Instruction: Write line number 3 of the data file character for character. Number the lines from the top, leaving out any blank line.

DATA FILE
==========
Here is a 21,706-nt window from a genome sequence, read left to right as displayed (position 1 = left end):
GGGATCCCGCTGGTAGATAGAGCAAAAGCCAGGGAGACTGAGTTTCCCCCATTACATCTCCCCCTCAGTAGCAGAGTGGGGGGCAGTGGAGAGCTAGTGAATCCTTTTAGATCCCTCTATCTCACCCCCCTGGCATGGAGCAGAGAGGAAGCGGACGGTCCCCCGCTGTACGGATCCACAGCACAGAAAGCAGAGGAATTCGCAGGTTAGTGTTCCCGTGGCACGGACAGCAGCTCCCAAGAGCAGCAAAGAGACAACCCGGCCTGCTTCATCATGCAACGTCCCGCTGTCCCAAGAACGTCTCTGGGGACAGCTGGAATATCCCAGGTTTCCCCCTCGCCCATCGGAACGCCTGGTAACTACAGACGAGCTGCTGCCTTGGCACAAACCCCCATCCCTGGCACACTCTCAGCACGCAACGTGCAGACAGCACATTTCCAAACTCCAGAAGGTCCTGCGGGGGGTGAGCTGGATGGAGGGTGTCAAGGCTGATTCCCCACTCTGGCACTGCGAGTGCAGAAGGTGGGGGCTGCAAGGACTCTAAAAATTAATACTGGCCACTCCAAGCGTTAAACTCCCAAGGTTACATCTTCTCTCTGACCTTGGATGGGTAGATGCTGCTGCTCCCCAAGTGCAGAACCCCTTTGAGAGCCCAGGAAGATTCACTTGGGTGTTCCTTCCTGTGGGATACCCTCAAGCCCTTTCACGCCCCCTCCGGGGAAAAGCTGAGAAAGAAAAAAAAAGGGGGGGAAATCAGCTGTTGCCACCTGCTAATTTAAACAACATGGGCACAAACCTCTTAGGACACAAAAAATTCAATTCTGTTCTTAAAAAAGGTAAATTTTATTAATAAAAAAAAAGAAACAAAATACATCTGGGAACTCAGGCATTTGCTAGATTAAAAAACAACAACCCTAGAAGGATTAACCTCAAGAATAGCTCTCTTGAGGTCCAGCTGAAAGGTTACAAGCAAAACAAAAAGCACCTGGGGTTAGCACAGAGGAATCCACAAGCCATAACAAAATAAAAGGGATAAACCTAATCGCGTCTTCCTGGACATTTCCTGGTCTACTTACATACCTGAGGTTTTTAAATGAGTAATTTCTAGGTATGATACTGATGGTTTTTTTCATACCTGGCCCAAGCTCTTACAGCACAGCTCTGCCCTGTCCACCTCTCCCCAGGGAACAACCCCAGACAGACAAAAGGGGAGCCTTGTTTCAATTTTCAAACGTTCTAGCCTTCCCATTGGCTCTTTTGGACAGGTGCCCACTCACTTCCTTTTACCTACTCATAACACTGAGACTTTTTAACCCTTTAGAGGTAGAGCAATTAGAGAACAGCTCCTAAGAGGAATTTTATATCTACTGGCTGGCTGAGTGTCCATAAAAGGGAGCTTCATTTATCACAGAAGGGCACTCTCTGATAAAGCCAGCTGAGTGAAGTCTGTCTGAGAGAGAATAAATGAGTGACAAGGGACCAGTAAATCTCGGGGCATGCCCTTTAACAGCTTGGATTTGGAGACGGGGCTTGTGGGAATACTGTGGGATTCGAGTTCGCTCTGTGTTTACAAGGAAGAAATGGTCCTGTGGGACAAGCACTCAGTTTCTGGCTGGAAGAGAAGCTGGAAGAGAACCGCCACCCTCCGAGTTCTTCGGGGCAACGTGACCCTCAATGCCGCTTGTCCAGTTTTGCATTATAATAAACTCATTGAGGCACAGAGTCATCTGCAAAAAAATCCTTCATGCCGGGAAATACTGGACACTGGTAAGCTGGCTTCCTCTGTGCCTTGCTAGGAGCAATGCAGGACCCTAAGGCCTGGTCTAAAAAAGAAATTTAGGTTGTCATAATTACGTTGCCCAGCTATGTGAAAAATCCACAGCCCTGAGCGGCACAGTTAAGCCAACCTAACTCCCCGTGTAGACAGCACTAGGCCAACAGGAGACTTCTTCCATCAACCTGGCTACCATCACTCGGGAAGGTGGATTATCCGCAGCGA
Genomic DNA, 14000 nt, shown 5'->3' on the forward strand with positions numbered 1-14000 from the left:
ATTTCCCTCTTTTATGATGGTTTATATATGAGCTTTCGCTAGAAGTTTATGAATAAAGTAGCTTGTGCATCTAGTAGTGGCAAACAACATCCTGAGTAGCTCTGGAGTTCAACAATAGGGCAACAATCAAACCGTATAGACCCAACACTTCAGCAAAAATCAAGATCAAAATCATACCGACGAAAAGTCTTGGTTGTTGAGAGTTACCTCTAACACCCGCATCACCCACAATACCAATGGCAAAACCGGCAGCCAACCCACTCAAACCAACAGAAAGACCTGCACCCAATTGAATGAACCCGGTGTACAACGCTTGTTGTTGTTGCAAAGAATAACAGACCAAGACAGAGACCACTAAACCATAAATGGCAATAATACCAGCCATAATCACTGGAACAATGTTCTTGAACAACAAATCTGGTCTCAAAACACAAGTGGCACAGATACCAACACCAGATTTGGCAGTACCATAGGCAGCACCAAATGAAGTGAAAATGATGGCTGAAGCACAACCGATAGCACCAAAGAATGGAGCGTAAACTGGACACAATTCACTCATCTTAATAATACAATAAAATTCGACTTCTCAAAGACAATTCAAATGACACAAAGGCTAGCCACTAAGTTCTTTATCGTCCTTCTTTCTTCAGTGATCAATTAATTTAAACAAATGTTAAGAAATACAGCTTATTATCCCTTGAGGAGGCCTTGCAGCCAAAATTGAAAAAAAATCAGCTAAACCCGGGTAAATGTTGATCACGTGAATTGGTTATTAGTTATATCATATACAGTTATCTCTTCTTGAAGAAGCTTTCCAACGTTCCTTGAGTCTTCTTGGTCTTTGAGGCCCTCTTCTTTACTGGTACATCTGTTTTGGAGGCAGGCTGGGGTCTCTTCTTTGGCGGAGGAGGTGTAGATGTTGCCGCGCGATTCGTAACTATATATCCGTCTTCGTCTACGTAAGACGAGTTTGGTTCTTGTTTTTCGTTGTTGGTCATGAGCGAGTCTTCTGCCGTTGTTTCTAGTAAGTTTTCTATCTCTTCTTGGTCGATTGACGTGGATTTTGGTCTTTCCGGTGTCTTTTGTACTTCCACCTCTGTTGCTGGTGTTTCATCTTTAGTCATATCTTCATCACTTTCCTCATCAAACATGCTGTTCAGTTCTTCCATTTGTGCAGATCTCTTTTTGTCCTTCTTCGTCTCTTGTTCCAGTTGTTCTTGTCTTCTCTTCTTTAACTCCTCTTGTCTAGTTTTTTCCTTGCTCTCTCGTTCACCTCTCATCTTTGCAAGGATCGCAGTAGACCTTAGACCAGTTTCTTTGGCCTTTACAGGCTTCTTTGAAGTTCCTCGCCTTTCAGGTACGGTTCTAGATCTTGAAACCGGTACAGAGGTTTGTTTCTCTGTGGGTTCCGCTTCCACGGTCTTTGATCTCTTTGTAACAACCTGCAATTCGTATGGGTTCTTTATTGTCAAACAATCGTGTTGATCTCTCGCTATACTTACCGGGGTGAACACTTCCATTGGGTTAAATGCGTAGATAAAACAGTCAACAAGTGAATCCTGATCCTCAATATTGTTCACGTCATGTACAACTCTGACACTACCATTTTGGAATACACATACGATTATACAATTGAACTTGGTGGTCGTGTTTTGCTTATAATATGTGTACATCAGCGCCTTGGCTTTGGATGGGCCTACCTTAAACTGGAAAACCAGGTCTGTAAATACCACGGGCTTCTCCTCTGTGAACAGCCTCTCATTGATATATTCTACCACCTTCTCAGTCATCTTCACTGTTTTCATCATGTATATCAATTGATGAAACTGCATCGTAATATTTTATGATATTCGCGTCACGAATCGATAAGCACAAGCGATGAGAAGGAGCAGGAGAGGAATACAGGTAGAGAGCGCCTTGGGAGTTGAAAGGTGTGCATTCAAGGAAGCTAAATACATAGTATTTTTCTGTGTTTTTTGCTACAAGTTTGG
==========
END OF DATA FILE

Genomic DNA, 14000 nt, shown 5'->3' on the forward strand with positions numbered 1-14000 from the left: